US 4431505 A
A magnetron sputtering apparatus for high permeable materials where the target may include first and second elements separated from one another by a gap and the magnetic field source preferably exceeds 1000 gauss adjacent a pole thereof. The source is preferably a solid, oriented crystal ferrite magnet. A number of different configurations are disclosed.
1. Sputtering apparatus comprising
a target of material to be sputtered;
means for generating an electric field between the anode and target; and
a magnetic field source for generating a magnetic field to confine plasma adjacent the target, the source including a solid, oriented crystal magnet having a flux density adjacent a pole thereof of at least about 1000 gauss.
2. Apparatus as in claim 1 where said target consists essentially of a magnetically permeable material.
3. Apparatus as in claim 2 where said target includes at least first and second target elements spaced from one another by a gap.
4. Apparatus as in claim 3 wherein said first target element is annular and the second target element is disposed at least adjacent the open portion of the annular first target element.
5. Apparatus as in claims 3 or 4 where said first and second target elements are co-planar.
6. Apparatus as in claims 3 or 4 where said first and second target elements are disposed in different planes.
7. Apparatus as in claim 4 where said first and second target elements are perpendicularly disposed with respect to one another.
8. Apparatus as in claim 7 where said second target element is disposed within the open portion of the first element.
9. Apparatus as in claims 3 or 4 where said first and second target elements are disposed in different, parallel planes.
10. Apparatus as in claim 9 where the gap between said first and second elements extends between the inner, lower periphery of said first element and the outer, upper periphery of the second element.
11. Apparatus as in claim 9 where the gap between said first and second elements extends between the outer, lower periphery of the second element and the inner, upper periphery of the first element.
12. Apparatus as in claim 11 where said solid, oriented crystal magnet extends through the open portion of the annular first target element.
13. Apparatus as in claim 12 where said magnet contacts said second target element.
14. Apparatus as in claim 12 where said magnet has a layer of thermally conductive material disposed thereon to facilitate removal of heat.
15. Apparatus as in claims 10 or 11 where a joint is provided in the lower target element adjacent the gap to facilitate removal of the lower element from the apparatus without moving the upper target element.
16. Apparatus as in claim 3 where said first target element comprises a plate, said solid, oriented crystal ferrite magnet is disposed on said plate, and said second target element comprises a cap disposed on the magnet, said gap extending between the outer, lower periphery of the cap and exposed portion of the plate adjacent the magnet.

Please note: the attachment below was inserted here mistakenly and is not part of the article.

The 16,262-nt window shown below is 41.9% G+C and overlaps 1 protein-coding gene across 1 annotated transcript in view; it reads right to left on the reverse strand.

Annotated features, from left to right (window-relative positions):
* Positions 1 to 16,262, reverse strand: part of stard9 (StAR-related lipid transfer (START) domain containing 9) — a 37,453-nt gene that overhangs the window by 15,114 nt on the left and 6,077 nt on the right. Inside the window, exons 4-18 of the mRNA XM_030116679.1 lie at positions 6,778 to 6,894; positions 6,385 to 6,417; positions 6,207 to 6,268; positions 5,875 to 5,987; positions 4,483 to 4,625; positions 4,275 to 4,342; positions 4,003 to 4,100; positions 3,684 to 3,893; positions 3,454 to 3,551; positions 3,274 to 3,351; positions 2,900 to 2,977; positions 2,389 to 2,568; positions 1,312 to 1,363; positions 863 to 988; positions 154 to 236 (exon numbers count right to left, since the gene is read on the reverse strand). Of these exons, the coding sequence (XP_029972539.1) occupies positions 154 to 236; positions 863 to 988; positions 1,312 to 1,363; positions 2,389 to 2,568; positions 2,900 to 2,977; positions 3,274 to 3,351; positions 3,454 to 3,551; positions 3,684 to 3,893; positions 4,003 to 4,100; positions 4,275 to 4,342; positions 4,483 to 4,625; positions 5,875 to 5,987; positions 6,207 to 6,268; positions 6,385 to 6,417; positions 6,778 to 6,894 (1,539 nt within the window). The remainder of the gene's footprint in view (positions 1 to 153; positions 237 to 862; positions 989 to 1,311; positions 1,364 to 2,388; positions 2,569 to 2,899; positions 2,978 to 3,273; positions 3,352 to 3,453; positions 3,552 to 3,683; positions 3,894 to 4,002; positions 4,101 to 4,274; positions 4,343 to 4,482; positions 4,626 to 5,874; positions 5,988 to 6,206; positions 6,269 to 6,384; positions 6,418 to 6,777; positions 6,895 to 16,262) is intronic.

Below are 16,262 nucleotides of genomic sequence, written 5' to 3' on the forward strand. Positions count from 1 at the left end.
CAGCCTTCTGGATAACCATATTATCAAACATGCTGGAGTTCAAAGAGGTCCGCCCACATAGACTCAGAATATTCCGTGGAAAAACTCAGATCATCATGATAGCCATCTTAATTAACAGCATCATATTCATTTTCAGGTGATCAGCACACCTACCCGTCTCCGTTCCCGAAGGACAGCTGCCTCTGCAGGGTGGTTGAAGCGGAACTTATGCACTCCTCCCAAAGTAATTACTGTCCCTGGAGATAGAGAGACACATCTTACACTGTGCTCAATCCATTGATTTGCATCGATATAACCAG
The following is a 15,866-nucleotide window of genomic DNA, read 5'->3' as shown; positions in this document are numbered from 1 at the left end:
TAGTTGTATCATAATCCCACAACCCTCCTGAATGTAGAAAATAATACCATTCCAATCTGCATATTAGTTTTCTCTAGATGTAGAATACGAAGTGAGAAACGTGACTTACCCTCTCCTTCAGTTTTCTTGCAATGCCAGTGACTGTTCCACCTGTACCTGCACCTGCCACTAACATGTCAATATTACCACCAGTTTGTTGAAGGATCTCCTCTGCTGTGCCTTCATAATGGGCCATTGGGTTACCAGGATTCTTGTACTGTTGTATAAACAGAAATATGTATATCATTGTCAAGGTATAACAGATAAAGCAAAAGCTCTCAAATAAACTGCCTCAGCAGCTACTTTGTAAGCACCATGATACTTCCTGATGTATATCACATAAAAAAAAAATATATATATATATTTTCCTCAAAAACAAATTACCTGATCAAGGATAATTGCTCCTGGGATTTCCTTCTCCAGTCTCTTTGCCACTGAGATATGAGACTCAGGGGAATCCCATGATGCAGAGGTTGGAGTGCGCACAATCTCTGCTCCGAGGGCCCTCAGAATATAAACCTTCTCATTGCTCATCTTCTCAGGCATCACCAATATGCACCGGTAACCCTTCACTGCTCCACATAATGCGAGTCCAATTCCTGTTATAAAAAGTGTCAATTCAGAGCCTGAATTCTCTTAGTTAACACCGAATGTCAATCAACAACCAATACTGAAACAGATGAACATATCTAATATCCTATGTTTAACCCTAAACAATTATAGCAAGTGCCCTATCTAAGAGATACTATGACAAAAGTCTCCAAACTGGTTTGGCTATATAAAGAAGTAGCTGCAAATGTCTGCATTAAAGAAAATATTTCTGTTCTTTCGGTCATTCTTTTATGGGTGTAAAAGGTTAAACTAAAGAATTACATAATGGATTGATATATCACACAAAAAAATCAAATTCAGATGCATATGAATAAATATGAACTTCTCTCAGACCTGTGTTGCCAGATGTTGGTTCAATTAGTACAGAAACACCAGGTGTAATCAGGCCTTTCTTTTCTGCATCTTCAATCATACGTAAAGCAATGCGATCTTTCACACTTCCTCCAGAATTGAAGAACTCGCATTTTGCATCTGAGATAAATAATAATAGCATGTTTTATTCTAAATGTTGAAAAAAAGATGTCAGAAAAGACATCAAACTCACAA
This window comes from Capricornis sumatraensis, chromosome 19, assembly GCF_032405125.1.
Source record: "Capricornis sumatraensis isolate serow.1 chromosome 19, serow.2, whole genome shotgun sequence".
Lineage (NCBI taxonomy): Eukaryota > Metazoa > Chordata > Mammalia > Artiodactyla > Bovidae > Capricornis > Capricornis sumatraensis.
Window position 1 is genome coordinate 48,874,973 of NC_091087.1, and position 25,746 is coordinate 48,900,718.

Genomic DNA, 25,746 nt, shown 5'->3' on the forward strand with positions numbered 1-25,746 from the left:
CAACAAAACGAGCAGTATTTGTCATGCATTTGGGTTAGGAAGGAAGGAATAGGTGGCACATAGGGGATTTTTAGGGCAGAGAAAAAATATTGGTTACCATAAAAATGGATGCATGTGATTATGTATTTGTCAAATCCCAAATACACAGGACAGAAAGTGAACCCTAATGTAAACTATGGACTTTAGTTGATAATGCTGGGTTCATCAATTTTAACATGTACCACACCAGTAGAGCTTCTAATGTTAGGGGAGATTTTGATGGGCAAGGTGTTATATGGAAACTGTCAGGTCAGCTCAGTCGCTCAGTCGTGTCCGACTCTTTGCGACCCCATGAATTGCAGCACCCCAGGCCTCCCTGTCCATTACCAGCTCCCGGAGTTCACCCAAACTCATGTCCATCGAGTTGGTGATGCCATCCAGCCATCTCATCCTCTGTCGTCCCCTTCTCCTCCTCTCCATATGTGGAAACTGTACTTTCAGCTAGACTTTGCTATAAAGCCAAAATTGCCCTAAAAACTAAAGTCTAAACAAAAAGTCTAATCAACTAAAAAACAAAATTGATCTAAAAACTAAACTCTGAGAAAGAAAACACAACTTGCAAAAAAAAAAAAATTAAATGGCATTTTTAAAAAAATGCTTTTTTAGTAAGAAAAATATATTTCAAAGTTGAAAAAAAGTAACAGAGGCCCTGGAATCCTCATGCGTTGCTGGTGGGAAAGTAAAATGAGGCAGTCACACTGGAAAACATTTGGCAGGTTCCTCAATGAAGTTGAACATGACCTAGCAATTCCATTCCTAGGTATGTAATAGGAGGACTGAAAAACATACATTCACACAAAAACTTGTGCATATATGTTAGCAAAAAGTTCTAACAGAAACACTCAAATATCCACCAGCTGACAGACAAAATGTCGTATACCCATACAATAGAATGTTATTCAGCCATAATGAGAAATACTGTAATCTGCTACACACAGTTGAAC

17. Apparatus as in claim 2 where said solid, oriented crystal ferrite magnet has an elongated configuration and is lengthwise disposed on the surface of the target where the flux direction in the magnet is substantially perpendicular to the target surface.
18. Apparatus as in claim 17 where said target is a plate of symmetrical configuration and said magnet is a bar magnet centrally disposed on said plate.
19. Apparatus as in claim 17 including a plurality of said magnets of elongated configuration where each magnet is lengthwise disposed on the target and the flux therein is substantially perpendicular to the target surface.
20. Apparatus as in claim 19 including three of said magnets disposed in parallel on said target where the flux in the outer two magnets is oppositely directed to that in the inner magnet.
21. Apparatus as in claim 2 where said target has an opening and said solid, oriented crystal ferrite magnet extends through said opening.
22. Apparatus as in claim 2 where the upper surface of said magnet is substantially parallel to the upper surface of the target.
23. Apparatus as in claims 17, 19, or 21 including coupling means disposed adjacent the lower surface of the target for coupling the magnetic field back to said solid, oriented crystal ferrite magnet.
24. Apparatus as in claim 23 where said coupling means includes a further solid, oriented crystal ferrite magnet.
25. Apparatus as in claim 23 where said coupling means includes a permeable coupler.
26. Apparatus as in claim 1 where said target includes a plurality of target elements spaced from one another by a plurality of gaps.
27. Apparatus as in claim 1 were said magnetic field source includes a flexible source comprising a stack of overlapping strips where each strip comprises an oriented ferrite impregnated in a flexible binder.
28. Apparatus as in claim 27 including first and second solid, oriented crystal ferrite magnets disposed beneath the target respectively at the edge and central portions thereof where the fluxes in said first and second magnets are oppositely directed and are both perpendicular to the lower surface of the target and where said flexible source is disposed between said first and second magnets, the flux in said flexible source being substantially perpendicular to that in said first and second sources.